In Junior High School I was a science geek (still am, for that matter). I had the chemistry sets, the electronic sets, and was into construction and engineering sets of all types. In fact, now late into my fifties, I still have a massive collection of Meccano that I still “play” with occasionally.
I clearly remember the day in Junior High School when we learned about the Bohr Model of the atom. To me, it was the most magical theory in the world. It was simple, yet it explained almost all of the chemistry that we had learned in school up to that time. I thought it was a marvel of human thinking, and still do. As I went on to High School, and then University and Graduate School, the Bohr Model was one of my guideposts when it come to thinking about science problems.
There was one problem though; as I got further and more advanced into my science studies, I learned more and more about how the Bohr Model of the atom had serious deficiencies, and in many ways got some of the major things we now know about the atom quite wrong. The Bohr Model was not the perfect theory that my Junior High self thought that it was.
The reality is that most models are not perfect. That does not mean however that they are not useful. After all, the imperfect Bohr Model of the atom got me through a lot of science courses quite successfully. As George Box once famously said, “all models are wrong, but some are useful”.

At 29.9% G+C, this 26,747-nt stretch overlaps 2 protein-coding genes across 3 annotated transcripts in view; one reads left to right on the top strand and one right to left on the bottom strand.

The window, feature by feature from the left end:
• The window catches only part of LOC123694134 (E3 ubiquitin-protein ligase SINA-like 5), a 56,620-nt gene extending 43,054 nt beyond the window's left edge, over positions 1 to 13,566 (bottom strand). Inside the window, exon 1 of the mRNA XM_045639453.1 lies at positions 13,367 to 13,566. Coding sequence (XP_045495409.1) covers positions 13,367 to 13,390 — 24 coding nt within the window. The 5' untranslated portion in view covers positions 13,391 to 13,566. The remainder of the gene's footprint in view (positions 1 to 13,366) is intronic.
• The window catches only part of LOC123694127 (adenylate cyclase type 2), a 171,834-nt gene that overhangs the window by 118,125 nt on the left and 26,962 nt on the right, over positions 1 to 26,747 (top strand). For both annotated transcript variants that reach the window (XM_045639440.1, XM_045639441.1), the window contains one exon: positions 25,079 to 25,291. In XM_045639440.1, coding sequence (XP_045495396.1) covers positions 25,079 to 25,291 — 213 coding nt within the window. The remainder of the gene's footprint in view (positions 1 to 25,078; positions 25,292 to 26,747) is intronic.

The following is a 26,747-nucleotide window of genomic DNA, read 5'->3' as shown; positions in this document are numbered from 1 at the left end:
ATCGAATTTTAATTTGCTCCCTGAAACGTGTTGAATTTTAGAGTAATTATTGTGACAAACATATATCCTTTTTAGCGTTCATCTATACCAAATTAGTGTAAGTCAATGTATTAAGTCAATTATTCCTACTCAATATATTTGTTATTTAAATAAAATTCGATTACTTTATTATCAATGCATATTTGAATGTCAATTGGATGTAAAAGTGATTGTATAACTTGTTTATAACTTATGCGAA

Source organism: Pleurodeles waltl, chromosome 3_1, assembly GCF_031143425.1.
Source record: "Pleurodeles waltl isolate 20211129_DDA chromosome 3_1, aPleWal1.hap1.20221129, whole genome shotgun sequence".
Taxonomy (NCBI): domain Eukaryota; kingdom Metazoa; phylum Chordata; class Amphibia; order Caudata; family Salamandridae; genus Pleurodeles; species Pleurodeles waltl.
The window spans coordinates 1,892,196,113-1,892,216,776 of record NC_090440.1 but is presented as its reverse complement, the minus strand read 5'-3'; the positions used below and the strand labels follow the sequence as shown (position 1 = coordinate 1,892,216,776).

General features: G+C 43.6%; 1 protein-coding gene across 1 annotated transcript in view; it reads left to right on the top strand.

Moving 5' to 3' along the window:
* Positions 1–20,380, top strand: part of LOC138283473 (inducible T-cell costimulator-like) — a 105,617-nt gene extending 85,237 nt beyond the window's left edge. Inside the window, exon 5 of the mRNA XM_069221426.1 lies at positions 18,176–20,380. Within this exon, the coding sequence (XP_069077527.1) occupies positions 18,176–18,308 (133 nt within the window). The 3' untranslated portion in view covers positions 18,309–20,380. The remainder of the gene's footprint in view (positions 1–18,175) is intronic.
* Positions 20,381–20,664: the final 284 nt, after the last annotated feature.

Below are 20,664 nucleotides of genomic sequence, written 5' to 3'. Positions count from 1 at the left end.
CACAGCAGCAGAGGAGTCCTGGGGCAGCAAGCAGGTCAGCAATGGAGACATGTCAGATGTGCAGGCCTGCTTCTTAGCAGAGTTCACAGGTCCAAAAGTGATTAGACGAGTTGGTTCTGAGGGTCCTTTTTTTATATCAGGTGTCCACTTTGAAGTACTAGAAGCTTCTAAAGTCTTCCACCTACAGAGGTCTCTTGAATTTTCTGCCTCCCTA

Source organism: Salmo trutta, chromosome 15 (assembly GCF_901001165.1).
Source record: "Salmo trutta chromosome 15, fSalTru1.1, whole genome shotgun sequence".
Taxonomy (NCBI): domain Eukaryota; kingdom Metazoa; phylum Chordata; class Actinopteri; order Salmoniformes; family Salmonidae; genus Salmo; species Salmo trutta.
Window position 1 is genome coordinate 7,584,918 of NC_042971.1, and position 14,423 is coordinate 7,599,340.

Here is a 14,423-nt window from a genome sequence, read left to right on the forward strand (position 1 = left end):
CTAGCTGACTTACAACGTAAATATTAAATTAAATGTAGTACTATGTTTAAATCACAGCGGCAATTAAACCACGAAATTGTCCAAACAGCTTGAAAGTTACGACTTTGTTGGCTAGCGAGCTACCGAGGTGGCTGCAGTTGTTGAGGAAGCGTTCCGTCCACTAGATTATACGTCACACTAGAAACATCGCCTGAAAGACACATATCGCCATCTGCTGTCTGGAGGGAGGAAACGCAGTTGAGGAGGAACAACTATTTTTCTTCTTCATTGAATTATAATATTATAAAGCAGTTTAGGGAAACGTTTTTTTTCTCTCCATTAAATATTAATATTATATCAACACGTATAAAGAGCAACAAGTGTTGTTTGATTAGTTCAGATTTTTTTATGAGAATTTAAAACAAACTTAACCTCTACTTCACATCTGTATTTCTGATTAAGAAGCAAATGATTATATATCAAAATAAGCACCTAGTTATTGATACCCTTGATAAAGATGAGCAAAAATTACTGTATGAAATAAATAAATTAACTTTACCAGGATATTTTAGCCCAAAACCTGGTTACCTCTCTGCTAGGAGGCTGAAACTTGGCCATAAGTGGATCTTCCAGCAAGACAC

The same is true for business models and business strategies. Like the Bohr Model of the atom, all business models are wrong, but some are useful. Too often small business owners, and particularly new entrepreneurs, spend a lot of time, energy, and effort on choosing the perfect strategy. By definition, an optimal business model or strategy does exist, but the reality is that even the best model or strategy is wrong on many aspects. Furthermore, the best business model will likely be supplanted by a new model or strategy as the business manger learns more (and tries more, and experiments more).
While it is laudable to seek perfection, it is more successful to implement what you know and understand, and “get on with it”, than waiting for perfection. Furthermore, I still think the Bohr Model is cool!